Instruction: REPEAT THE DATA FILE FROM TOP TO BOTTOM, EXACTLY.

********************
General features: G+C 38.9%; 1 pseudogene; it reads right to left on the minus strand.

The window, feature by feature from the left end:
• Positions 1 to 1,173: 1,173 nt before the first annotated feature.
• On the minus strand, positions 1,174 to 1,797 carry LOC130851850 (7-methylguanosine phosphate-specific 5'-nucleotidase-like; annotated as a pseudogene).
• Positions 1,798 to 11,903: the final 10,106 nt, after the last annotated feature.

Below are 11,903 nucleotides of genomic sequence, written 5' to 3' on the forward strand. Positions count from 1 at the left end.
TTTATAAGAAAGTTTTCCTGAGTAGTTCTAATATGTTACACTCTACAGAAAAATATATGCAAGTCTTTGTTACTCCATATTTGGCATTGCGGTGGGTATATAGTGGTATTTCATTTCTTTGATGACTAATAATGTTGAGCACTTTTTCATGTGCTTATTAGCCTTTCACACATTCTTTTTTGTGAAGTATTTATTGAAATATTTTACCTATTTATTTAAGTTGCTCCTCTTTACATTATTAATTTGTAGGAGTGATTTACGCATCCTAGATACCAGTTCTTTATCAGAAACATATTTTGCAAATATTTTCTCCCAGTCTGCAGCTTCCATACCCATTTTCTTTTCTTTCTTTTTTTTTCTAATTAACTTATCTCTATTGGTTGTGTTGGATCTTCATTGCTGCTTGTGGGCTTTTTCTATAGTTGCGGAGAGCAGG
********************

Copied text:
General features: G+C 38.9%; 1 pseudogene; it reads right to left on the minus strand.

The window, feature by feature from the left end:
• Positions 1 to 1,173: 1,173 nt before the first annotated feature.
• On the minus strand, positions 1,174 to 1,797 carry LOC130851850 (7-methylguanosine phosphate-specific 5'-nucleotidase-like; annotated as a pseudogene).
• Positions 1,798 to 11,903: the final 10,106 nt, after the last annotated feature.

Below are 11,903 nucleotides of genomic sequence, written 5' to 3' on the forward strand. Positions count from 1 at the left end.
TTTATAAGAAAGTTTTCCTGAGTAGTTCTAATATGTTACACTCTACAGAAAAATATATGCAAGTCTTTGTTACTCCATATTTGGCATTGCGGTGGGTATATAGTGGTATTTCATTTCTTTGATGACTAATAATGTTGAGCACTTTTTCATGTGCTTATTAGCCTTTCACACATTCTTTTTTGTGAAGTATTTATTGAAATATTTTACCTATTTATTTAAGTTGCTCCTCTTTACATTATTAATTTGTAGGAGTGATTTACGCATCCTAGATACCAGTTCTTTATCAGAAACATATTTTGCAAATATTTTCTCCCAGTCTGCAGCTTCCATACCCATTTTCTTTTCTTTCTTTTTTTTTCTAATTAACTTATCTCTATTGGTTGTGTTGGATCTTCATTGCTGCTTGTGGGCTTTTTCTATAGTTGCGGAGAGCAGG